Now I’m really MAD.
I read something recently that really made me hot under the collar!
The headline of an article by Alex Stone in the New York Times last week was, “Is Your Child Lying to You? That’s Good.”
In this article Stone goes on to cite research that says,
“Lying is not only normal; it’s also a sign of intelligence.”
While this might be true it does not make it right. Most kids will lie. They want to avoid trouble. They want to get their own way. So do we. It’s a part of our natural sin nature.
Stone cites psychologist Kang Lee who tells parents, “If they discover their child lying at age 2 or 3 they should celebrate. It means they have good executive functioning skills. Lying, in other words is good for your brain.”
He also notes research shows that if you pay kids to be honest there’s a greater chance they will tell the truth. To him, financial compensation seems to have a high value.
Inherent in these thoughts are two dangerous assumptions: Mental intelligence (advanced executive functioning) and material possessions (getting paid to tell the truth) have higher values than honesty.
These thoughts make me really mad. Why?
Integrity is a core value. It’s an American value. Read western history and you’ll discover that a man’s integrity was so valued all it took to seal an agreement was a handshake. A man’s word was his bond.
Personal integrity used to mean doing what is right- no matter who knows or who will find out. Today it’s, do whatever you want as long as you don’t get caught and no one finds out. If you get caught you may have numerous legal options to get you “off.”
Our personal integrity is at the core of who we are as human beings. It is one value no can take away from us. Integrity involves trustworthiness, objectivity, fair-mindedness, sincerity, and thoroughness. A person of integrity is genuine-what you see is what you get-no pretense, no sham. To live with integrity is to live by the highest standard-a standard that calls for complete honesty, an honesty that encourages consistent values. Personal perfection is impossible, but it is possible to aim for genuineness, honesty, consistency, moral purity and ready admission of our failures. A person of integrity doesn’t seek to cover up or excuse his errors.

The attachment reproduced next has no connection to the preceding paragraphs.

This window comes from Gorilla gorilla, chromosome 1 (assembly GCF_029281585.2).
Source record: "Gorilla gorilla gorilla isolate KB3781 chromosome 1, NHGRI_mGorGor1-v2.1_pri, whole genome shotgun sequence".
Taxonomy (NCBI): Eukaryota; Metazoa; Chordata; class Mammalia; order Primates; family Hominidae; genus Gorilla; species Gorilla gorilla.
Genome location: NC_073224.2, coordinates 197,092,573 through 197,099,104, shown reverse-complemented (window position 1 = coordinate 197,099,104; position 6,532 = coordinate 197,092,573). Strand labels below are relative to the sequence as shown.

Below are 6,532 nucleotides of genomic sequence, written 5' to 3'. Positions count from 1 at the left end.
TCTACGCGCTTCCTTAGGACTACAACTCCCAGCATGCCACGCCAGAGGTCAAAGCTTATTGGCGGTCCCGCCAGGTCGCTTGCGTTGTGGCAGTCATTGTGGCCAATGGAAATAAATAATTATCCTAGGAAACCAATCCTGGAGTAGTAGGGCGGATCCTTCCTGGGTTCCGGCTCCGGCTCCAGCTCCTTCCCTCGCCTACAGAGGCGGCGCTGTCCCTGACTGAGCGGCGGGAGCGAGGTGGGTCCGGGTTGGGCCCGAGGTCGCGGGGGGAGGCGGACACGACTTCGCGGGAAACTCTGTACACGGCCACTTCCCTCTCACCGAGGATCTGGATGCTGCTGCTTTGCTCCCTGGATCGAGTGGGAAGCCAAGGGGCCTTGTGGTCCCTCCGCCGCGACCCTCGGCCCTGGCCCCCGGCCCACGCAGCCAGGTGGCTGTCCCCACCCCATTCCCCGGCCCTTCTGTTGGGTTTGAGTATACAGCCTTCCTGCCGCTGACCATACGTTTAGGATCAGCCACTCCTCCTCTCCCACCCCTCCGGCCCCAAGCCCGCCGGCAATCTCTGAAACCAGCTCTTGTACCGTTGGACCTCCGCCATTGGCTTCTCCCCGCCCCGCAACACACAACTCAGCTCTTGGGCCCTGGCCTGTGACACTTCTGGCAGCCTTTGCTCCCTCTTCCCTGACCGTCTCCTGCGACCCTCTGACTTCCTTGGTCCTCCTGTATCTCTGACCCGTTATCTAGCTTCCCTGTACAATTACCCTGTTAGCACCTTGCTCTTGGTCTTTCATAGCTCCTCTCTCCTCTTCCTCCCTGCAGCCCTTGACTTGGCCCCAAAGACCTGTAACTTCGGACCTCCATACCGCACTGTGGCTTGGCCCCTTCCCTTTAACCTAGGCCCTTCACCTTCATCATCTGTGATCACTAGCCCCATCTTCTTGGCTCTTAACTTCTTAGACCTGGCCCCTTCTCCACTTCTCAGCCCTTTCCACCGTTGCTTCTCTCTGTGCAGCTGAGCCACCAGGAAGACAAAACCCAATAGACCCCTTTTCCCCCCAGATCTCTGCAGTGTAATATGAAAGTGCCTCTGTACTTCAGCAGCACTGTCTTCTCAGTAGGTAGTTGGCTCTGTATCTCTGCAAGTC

As parents we have an obligation to teach our kids to be honest. Lying is wrong, period. But what about when we fail? Won’t that lead to hypocrisy? How can we expect our children to live up to a standard that we fail in ourselves?
Hypocrisy is not caused by high standards, but by parents who wink at the standards for themselves while insisting on adherence by their children. Genuine integrity, on the other hand, maintains a high standard while acknowledging failure and seeking to grow.
Talk about the value of integrity as a family. Seek to grow in this trait together-parents and children. Do not pay your kids to tell the truth. Expect them to. Affirm truth telling even when it gets them in trouble.
Be wary of buying into advice from so called experts just because they have advanced degrees. They may be fools hidden behind a lot of letters after their name.
Truth telling is not merely an American ideal or a good thing for a culture. It’s a Biblical imperative. In the scriptures truth is expected. Lying is condemned.
There is wisdom in the scriptures. Simply open the book of Proverbs for example and you’ll find it full of practical wisdom for parents and children.
God is the God of truth. Jesus is Truth Incarnate. God longs for us to be free of all hypocrisy and deceit. There are times when we or our children may be afraid to tell the truth, but God’s call to personal holiness should make us more afraid of lying.
My husband John and I wrote a book. Character Matters: Raising Kids with Values that Last. This book talks about how we grow together as a family in 8 character traits beginning with integrity. It is available here.